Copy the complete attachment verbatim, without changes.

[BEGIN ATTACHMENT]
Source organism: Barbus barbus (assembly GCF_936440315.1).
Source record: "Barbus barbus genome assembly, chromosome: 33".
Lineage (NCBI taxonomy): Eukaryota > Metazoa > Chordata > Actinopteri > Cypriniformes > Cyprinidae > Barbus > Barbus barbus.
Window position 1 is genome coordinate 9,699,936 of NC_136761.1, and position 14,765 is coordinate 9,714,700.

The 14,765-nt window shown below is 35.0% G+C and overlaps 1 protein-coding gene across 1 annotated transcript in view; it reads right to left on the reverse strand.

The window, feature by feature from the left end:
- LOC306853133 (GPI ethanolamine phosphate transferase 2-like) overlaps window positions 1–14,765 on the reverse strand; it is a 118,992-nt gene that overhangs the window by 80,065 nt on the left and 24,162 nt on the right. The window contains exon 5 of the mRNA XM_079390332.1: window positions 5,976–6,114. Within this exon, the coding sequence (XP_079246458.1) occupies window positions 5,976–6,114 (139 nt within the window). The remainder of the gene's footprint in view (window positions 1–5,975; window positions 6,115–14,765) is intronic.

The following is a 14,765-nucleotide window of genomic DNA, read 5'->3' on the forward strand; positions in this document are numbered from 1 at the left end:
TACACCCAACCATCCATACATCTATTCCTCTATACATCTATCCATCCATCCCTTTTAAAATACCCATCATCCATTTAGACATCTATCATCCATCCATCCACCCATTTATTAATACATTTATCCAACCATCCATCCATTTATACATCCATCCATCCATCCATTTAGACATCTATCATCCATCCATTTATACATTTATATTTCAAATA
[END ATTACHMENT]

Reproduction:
Source organism: Barbus barbus (assembly GCF_936440315.1).
Source record: "Barbus barbus genome assembly, chromosome: 33".
Lineage (NCBI taxonomy): Eukaryota > Metazoa > Chordata > Actinopteri > Cypriniformes > Cyprinidae > Barbus > Barbus barbus.
Window position 1 is genome coordinate 9,699,936 of NC_136761.1, and position 14,765 is coordinate 9,714,700.

The 14,765-nt window shown below is 35.0% G+C and overlaps 1 protein-coding gene across 1 annotated transcript in view; it reads right to left on the reverse strand.

The window, feature by feature from the left end:
- LOC306853133 (GPI ethanolamine phosphate transferase 2-like) overlaps window positions 1–14,765 on the reverse strand; it is a 118,992-nt gene that overhangs the window by 80,065 nt on the left and 24,162 nt on the right. The window contains exon 5 of the mRNA XM_079390332.1: window positions 5,976–6,114. Within this exon, the coding sequence (XP_079246458.1) occupies window positions 5,976–6,114 (139 nt within the window). The remainder of the gene's footprint in view (window positions 1–5,975; window positions 6,115–14,765) is intronic.

The following is a 14,765-nucleotide window of genomic DNA, read 5'->3' on the forward strand; positions in this document are numbered from 1 at the left end:
TACACCCAACCATCCATACATCTATTCCTCTATACATCTATCCATCCATCCCTTTTAAAATACCCATCATCCATTTAGACATCTATCATCCATCCATCCACCCATTTATTAATACATTTATCCAACCATCCATCCATTTATACATCCATCCATCCATCCATTTAGACATCTATCATCCATCCATTTATACATTTATATTTCAAATA